IE Business School
Hometown: London, UK
Undergraduate School and Major: University of Durham (UK), Mathematics and Physics
Employers and Job Titles Since Graduation:
Associated British Foods plc
1 Management Accountant
2 Site Finance Manager
3 Strategy Analyst
4 Acquisition Project Manager
5 Contract Assurance Manager
Recalling your own experience, what advice do you have for applicants who are preparing for either the GMAT or the GRE? The GMAT is unlike any exam I have done before, but I found that a few things really helped me to achieve a good mark.
First, book the exam early. I booked mine a number of months in advance. Like many others, I was working full time whilst studying towards the GMAT and found that having a deadline in mind helped to focus my attention towards it.
Understand the requirements of the exam. The format of the exam, the style of questions, and the way in which one should prepare are all quite unique to the GMAT. Taking the time to understand this helped me to design a study programme which focused on what mattered – it’s about learning to perform well in the exam, not necessarily gaining new knowledge.
Do lots and lots of practice questions. Question types repeat themselves often, so knowing how to approach them straight away saves valuable time in the exam. Where I got questions wrong, I made a note and revisited them.
Based on your own selection process, what advice do you have for applicants who are trying to draw up a list of target schools to which to apply? My best advice is not to follow my initial selection process! Having decided that I wanted to change careers, and that the best way to achieve this goal was to undertake an MBA, I threw myself into finding out as much about all the different programmes at all the different top business schools across the world. There are many sources out there and I quickly found myself lost in a sea of information.
Instead, I would recommend, first of all, spending time working out exactly what you want from completing an MBA. A great deal of this self-reflection should centre around post-MBA career goals, of course, but I would suggest also considering the wider opportunities that this time out of work can present. For example, it is worth thinking about whether you want to experience a new culture, learn a new language, or whether you will be happy to take 18 months off work or if a year is more suitable. By considering the MBA experience more holistically, I was able to hone down my list of options far more successfully.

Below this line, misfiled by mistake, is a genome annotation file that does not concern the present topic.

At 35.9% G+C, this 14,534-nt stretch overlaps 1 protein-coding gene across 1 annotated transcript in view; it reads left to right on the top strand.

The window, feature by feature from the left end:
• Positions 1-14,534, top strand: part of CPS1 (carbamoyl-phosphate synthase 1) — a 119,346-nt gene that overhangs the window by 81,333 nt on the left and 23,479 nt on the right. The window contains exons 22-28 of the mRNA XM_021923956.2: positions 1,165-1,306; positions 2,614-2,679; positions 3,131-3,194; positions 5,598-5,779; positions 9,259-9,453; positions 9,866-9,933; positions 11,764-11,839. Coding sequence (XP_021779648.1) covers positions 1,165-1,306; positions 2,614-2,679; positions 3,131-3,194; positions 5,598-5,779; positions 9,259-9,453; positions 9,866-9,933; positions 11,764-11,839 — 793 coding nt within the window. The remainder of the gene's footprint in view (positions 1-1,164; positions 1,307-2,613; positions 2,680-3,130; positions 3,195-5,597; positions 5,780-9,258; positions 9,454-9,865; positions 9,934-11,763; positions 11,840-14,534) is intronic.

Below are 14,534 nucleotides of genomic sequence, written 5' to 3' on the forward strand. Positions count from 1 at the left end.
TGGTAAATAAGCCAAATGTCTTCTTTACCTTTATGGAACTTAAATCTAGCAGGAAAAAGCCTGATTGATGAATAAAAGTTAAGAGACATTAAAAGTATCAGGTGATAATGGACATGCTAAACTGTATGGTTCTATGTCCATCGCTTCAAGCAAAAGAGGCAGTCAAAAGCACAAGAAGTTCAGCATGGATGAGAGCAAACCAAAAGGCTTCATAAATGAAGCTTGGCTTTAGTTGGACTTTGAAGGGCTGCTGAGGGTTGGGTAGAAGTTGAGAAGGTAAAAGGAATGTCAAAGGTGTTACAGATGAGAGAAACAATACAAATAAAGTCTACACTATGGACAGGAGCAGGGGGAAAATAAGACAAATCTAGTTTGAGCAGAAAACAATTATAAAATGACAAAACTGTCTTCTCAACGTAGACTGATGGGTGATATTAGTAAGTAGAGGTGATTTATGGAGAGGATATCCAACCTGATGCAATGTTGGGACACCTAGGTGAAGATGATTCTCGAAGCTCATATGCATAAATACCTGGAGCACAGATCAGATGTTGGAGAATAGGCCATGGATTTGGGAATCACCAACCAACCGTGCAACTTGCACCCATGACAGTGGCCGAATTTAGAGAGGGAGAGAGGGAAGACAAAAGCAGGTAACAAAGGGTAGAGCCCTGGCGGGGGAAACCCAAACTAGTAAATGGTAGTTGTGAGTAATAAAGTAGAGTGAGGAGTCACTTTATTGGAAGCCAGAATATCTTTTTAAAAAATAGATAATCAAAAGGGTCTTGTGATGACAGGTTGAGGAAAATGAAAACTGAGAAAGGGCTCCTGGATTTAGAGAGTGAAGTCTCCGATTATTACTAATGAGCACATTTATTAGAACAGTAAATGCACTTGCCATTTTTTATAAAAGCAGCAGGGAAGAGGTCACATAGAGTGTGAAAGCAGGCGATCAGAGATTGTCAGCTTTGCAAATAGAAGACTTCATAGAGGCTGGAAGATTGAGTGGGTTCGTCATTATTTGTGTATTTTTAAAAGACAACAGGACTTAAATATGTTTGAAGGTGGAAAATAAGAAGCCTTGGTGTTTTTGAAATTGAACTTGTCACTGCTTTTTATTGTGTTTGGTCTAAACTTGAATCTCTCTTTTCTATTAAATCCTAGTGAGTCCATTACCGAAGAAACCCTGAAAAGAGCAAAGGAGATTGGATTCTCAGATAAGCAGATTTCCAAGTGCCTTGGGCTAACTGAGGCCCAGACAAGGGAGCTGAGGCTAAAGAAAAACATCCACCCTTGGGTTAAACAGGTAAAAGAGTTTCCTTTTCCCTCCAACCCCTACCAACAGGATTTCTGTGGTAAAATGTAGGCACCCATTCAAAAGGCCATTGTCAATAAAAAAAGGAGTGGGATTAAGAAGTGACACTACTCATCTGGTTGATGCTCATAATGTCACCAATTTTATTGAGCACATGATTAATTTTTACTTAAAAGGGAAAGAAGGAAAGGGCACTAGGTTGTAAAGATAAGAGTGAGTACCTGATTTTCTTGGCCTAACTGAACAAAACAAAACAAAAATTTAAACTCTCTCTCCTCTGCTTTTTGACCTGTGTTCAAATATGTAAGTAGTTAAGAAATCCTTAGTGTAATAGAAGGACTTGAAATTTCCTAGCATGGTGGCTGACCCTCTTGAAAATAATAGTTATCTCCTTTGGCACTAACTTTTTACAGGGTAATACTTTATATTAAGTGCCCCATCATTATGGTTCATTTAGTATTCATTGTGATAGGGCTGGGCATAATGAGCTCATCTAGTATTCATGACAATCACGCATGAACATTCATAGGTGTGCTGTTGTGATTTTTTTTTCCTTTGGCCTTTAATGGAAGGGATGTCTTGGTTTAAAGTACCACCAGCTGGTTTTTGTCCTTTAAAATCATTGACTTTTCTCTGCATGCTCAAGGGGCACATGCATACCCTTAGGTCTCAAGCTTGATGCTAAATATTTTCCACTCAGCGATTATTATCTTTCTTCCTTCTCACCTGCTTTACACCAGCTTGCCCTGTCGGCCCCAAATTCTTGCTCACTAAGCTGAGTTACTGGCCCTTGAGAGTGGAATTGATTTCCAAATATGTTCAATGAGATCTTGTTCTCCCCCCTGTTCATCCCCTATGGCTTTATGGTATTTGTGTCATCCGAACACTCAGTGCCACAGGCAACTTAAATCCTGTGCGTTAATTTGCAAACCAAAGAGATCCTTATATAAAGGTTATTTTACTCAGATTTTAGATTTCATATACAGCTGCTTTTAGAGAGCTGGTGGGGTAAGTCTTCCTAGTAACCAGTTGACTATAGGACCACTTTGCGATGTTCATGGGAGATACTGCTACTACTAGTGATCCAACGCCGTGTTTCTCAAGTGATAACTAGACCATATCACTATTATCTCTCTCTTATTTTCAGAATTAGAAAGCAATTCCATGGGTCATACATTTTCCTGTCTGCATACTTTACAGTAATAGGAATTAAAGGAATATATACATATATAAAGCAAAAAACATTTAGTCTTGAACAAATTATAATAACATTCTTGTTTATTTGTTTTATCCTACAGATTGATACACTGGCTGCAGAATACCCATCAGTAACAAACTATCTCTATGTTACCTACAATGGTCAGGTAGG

What advice do you have for applicants in actually applying to a school, writing essays, doing admission interviews, and getting recommenders to write letters on your behalf? It is important to understand both why you want to attend that school specifically and what you would contribute to the programme. The admissions committees are looking for well-rounded individuals able to add to their fellow classmates’ experience as well as handle the workload. Having said that, don’t be tempted to try to second guess what they are looking for. Instead, try to be as authentic as possible as this will result in a more compelling application. Further, this will allow you to be more relaxed in the interview.
Specifically regarding references, don’t just ask a senior person whose title sounds impressive, but who doesn’t know you that well; they won’t be able to talk about your best qualities. Instead, find someone who knows why you’re doing the MBA and appreciates what you’ll bring to the programme.
What led you to choose this program for your full-time MBA? Fully understanding in detail my own personal goals meant that the choice was rather straight forward. IE’s rankings among the best business schools in the world was an important primary filter of schools for me. However, it was other elements of this programme that really set it apart. Its focus on diversity and the resulting make-up of the class, which hails from all corners of the globe, was a particularly exciting prospect, especially considering my goal to enter an international role in the future. Its progressive approach to teaching and learning also attracted me; mirroring my personal belief in using knowledge and expertise from other fields of the sciences and humanities to improve business thinking. Finally, the school’s location in a vibrant city in the middle of a fascinating country offered the opportunity to immerse myself in a new culture and, hopefully, learn a new language. As my partner was to join me, this was a particularly important factor, as many other schools are not in as central a location as IE.
What would you ultimately like to achieve before you graduate? Leaving the programme, I hope to have developed a broad global network and have an appreciation of the impact cultural differences from both personal and business perspectives. I feel that the combination of this and academic success will give me a breadth of options for future roles and exciting possibilities for working with different people in different locations around the world.